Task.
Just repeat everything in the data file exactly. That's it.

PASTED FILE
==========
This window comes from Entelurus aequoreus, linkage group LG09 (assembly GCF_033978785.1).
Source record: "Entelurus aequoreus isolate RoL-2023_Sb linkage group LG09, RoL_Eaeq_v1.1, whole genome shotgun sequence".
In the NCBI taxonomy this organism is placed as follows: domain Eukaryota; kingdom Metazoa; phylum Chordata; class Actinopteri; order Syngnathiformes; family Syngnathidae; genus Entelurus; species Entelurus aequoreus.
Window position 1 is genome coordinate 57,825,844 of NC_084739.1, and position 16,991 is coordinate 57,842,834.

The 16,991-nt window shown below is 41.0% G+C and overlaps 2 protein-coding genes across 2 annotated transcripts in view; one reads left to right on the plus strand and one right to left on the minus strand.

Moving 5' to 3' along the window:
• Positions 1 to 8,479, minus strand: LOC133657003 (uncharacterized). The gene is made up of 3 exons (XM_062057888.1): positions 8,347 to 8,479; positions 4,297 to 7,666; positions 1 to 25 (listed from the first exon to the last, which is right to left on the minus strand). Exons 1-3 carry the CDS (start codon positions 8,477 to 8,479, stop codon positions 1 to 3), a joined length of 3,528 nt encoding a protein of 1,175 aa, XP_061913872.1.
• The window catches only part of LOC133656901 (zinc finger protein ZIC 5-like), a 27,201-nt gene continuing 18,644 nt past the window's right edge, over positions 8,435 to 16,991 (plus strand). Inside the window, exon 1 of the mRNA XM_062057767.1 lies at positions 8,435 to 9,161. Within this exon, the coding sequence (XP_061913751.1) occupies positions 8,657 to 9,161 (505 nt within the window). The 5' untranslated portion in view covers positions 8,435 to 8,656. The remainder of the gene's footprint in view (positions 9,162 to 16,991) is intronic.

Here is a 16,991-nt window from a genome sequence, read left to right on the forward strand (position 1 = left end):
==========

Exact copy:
This window comes from Entelurus aequoreus, linkage group LG09 (assembly GCF_033978785.1).
Source record: "Entelurus aequoreus isolate RoL-2023_Sb linkage group LG09, RoL_Eaeq_v1.1, whole genome shotgun sequence".
In the NCBI taxonomy this organism is placed as follows: domain Eukaryota; kingdom Metazoa; phylum Chordata; class Actinopteri; order Syngnathiformes; family Syngnathidae; genus Entelurus; species Entelurus aequoreus.
Window position 1 is genome coordinate 57,825,844 of NC_084739.1, and position 16,991 is coordinate 57,842,834.

The 16,991-nt window shown below is 41.0% G+C and overlaps 2 protein-coding genes across 2 annotated transcripts in view; one reads left to right on the plus strand and one right to left on the minus strand.

Moving 5' to 3' along the window:
• Positions 1 to 8,479, minus strand: LOC133657003 (uncharacterized). The gene is made up of 3 exons (XM_062057888.1): positions 8,347 to 8,479; positions 4,297 to 7,666; positions 1 to 25 (listed from the first exon to the last, which is right to left on the minus strand). Exons 1-3 carry the CDS (start codon positions 8,477 to 8,479, stop codon positions 1 to 3), a joined length of 3,528 nt encoding a protein of 1,175 aa, XP_061913872.1.
• The window catches only part of LOC133656901 (zinc finger protein ZIC 5-like), a 27,201-nt gene continuing 18,644 nt past the window's right edge, over positions 8,435 to 16,991 (plus strand). Inside the window, exon 1 of the mRNA XM_062057767.1 lies at positions 8,435 to 9,161. Within this exon, the coding sequence (XP_061913751.1) occupies positions 8,657 to 9,161 (505 nt within the window). The 5' untranslated portion in view covers positions 8,435 to 8,656. The remainder of the gene's footprint in view (positions 9,162 to 16,991) is intronic.

Here is a 16,991-nt window from a genome sequence, read left to right on the forward strand (position 1 = left end):